Dr. Roy Spencer is a climatologist who is very much immersed in climate change research. Google his name and also "aqua satellite" and you will find an article about him in Wikipedia that will provide some enlightenment as to an opposing viewpoint. He is a well respected climatological research scientist.

The current fear-mongering 97% canard is being driven by the news media just as the bogus "nuclear winter" hypothesis was during the 1970's

Some highlights of the WSJ article that Dr. Spencer co-authored included the fact that the definition of consensus about global warming left out the word "dangerous" and that "scores of articles by prominent scientists" who questioned the so called consensus where excluded. He said that, in fact, most climate scientists " disagree with the consensus on key issues such as the reliability of climate data and computer models. They do not believe that climate processes such as cloud formation and precipitation are sufficiently understood to predict future climate change".

There is too much to go into here, but keep an open mind and look for all the information you can. Especially be skeptical of politicians who throw around such blatant falsehoods. They are an insult to the intelligence of the American people.

The current 97% canard is being driven by the news

George Croix

When we get honest and change the name to 'economy wrecking', then and only then will we have the factual results of the efforts proposed and getting underway via current 'pen and phone' scientific method by the 'scientists' in the White House, a place not exactly known of late for veracity.
Is killing cheap coal energy, ESPECIALLY in this 'fundamentally changed' screwed up one, and spiking U.S. electricty costs the answer to smog in China...or anywhere else.
If we are to talk of evidence, then the evidence at hand is, currently, that we have had 17 years of essentially no temperature increase globally, as yet UNEXPLAINED, while atmospheric CO2 concentrations have increased substantially, in no small part because no matter how far we cut in this country, we will not be able to undercut the increases in other global countries.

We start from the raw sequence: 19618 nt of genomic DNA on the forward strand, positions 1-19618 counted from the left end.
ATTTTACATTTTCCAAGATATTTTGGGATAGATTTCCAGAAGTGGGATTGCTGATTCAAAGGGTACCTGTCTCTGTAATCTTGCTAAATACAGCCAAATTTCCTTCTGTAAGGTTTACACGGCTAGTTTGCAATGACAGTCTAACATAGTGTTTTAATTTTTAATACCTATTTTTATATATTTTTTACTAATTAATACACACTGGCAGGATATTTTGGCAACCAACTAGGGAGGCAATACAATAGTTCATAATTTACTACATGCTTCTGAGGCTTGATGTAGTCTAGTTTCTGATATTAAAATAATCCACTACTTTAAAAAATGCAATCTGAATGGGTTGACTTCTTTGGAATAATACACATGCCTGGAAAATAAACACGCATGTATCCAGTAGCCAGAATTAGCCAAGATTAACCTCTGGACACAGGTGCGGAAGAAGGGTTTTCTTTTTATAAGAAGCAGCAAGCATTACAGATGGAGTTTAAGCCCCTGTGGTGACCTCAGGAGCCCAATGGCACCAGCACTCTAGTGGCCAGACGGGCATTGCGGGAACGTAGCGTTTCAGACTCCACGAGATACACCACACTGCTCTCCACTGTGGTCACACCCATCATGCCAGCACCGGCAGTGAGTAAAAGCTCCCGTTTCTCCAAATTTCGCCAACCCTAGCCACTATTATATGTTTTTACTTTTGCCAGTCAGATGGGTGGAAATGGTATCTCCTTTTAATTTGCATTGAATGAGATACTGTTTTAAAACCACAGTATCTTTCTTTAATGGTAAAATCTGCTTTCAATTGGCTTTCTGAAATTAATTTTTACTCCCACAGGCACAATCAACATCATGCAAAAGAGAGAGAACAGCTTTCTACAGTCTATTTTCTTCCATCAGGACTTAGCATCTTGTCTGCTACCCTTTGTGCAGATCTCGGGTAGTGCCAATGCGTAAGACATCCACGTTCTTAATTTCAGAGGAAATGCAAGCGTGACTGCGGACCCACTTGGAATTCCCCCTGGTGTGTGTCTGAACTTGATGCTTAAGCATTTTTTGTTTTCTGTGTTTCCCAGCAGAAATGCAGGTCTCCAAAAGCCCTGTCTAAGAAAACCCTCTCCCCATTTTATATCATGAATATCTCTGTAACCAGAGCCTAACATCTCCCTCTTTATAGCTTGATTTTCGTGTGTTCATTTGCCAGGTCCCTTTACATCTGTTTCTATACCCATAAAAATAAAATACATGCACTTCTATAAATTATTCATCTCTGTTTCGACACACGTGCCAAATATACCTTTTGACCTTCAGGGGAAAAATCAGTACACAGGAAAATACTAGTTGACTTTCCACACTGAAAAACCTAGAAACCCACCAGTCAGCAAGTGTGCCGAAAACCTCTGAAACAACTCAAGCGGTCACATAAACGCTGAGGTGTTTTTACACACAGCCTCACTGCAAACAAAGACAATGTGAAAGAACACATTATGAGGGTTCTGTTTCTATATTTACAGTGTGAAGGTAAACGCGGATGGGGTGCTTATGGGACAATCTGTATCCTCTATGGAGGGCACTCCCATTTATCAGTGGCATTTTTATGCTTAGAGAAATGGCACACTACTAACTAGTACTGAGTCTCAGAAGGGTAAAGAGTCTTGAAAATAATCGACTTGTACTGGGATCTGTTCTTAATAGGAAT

That doesn't sound like a 'settled debate' to me, unless it''s a one sided one.
That is the current hard evidence happening right now, yet we choose, for now, to override it with talk of good chances for something else happening, because we think that it should in a sensible situation.
Here's a point: We are told that absolutely we must cut emmissions or global cooling/global warming will nail us. Absolutely. And although we did a LOT of cutting in this country, globally there's a significant, and growing, increase, YET temps have stalled. For going on 2 decades.
Do we get to have it both ways, demanding a bow to scientific method using hard evidence, but when that doesn't fit the prediction we switch to conjecture and should-be to make the same point?
I know well the value of gut feeling, and how it very well may be correct when evidence suggests otherwise. But, we are not talking here about acting on gut feeling to make some process moves on a refining unit in the face of instrumentaion telling us not to, but experince telling us yes, do it. Or about doing something at an emergency scene totally out of whack with the training manual because we see something happening on scene and know we must deviate or fail.
Those negative consequences if they happen amount to a drop in the ocean compared to the harm to come for SURE by fighting against the harm to come MAYBE.
That's also undeniable.
The current popularly called for cure for the disease amounts to cutting off the patient's head to stop the pain of a broken leg.

George Croix

Here's a bipartisan suggestion: